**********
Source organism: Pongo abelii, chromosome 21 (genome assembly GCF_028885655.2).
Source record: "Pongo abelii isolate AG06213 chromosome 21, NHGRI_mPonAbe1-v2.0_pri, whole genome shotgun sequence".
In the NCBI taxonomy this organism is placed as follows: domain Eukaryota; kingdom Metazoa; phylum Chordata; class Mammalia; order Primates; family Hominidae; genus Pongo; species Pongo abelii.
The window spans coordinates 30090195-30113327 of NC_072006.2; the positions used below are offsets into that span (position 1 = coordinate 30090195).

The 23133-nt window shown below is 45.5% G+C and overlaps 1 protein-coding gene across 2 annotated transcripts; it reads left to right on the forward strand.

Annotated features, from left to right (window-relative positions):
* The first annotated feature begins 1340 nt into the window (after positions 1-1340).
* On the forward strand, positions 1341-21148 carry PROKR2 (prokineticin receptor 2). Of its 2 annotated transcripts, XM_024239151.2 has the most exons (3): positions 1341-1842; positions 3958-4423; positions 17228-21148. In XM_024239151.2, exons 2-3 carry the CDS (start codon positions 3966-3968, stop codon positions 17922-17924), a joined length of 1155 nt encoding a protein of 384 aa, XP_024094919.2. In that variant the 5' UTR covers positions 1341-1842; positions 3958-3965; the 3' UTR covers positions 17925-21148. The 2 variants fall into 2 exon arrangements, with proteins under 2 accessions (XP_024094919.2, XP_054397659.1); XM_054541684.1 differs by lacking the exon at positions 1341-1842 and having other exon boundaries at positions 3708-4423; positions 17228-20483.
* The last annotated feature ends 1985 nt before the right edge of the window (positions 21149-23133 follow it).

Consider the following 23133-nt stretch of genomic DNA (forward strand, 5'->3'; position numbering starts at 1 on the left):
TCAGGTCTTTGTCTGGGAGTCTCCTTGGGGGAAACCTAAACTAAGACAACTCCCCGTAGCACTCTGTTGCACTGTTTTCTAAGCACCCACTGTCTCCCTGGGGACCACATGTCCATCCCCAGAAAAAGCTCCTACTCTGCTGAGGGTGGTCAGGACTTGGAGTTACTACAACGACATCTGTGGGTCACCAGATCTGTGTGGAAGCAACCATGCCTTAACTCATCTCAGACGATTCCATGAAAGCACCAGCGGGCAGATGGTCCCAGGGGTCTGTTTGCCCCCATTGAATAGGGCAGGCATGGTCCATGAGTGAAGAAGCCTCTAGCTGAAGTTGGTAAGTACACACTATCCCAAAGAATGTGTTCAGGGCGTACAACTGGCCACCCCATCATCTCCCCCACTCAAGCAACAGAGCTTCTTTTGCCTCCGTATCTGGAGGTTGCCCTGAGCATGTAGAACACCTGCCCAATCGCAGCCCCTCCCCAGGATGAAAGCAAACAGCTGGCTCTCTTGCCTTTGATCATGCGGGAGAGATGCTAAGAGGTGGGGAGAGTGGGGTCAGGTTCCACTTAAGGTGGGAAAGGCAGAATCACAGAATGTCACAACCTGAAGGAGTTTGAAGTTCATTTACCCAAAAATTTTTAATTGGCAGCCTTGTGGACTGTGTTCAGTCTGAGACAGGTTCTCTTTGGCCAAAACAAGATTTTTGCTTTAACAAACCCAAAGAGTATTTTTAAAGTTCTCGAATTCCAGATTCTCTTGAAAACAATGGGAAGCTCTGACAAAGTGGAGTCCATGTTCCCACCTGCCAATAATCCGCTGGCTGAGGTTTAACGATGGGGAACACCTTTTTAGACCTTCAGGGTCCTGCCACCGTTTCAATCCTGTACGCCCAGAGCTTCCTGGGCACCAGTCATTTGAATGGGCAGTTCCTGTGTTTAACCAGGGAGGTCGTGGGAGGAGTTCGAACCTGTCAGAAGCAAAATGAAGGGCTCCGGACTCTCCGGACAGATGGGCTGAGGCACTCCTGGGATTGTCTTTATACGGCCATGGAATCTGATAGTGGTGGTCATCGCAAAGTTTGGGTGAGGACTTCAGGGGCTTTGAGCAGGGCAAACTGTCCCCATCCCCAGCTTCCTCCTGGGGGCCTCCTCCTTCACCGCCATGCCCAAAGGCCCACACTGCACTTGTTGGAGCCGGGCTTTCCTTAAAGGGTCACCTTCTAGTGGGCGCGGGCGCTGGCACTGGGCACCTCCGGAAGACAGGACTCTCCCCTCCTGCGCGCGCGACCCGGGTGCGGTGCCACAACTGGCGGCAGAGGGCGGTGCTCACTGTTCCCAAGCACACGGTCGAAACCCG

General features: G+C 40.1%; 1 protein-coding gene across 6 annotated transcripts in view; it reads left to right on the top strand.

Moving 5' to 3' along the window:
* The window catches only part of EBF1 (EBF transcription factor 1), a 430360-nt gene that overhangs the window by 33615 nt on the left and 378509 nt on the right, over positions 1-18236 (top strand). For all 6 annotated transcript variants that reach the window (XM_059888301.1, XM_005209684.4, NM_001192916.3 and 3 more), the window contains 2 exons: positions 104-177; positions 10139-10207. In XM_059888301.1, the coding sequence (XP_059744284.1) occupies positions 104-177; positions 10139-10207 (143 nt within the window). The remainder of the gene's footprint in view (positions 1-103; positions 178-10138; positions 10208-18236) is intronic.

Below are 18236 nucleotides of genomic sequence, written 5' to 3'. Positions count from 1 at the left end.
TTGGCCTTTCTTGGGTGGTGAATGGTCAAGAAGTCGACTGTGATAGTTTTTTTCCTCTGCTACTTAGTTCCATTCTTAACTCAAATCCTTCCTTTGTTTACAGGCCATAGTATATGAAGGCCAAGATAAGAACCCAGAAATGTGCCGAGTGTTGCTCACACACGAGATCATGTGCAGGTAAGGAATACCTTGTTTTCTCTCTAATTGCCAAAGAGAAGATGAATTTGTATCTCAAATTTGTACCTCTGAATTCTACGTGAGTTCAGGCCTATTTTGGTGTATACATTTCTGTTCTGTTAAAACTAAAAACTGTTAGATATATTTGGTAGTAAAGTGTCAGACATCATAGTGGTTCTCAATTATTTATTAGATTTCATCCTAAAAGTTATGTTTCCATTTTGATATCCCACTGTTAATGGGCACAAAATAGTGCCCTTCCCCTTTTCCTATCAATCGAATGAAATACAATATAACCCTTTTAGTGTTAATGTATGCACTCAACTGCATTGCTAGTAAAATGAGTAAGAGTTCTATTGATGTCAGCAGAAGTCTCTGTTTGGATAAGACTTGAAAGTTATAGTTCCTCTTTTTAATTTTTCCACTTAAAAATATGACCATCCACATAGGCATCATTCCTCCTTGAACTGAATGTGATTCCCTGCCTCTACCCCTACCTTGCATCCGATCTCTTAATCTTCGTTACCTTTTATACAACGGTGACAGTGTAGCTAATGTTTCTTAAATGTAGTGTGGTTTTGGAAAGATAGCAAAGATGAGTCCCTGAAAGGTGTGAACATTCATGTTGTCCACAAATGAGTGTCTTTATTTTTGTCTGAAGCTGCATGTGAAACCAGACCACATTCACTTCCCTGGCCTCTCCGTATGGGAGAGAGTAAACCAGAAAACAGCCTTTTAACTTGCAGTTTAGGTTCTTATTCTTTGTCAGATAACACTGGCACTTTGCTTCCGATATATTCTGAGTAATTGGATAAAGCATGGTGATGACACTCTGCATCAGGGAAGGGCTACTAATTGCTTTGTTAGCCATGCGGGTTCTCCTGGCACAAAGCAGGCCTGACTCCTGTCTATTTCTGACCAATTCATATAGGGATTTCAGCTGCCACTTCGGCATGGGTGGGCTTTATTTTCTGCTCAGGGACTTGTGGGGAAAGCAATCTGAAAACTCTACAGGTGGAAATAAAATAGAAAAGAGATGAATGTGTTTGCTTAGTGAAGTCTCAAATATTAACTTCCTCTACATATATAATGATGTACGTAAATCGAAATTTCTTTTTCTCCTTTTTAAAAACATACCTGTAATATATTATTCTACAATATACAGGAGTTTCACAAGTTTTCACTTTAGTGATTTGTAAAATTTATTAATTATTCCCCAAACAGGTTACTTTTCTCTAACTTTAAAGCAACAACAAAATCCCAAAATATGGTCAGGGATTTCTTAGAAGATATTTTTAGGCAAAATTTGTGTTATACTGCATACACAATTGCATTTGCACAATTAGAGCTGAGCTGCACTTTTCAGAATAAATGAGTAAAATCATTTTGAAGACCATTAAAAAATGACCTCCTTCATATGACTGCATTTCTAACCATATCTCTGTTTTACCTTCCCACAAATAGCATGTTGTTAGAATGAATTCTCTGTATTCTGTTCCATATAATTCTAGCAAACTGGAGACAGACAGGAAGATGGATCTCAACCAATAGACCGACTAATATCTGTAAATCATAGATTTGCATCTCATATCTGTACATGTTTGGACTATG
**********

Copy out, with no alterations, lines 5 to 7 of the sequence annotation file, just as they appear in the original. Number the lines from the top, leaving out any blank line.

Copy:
The 23133-nt window shown below is 45.5% G+C and overlaps 1 protein-coding gene across 2 annotated transcripts; it reads left to right on the forward strand.

Annotated features, from left to right (window-relative positions):
* The first annotated feature begins 1340 nt into the window (after positions 1-1340).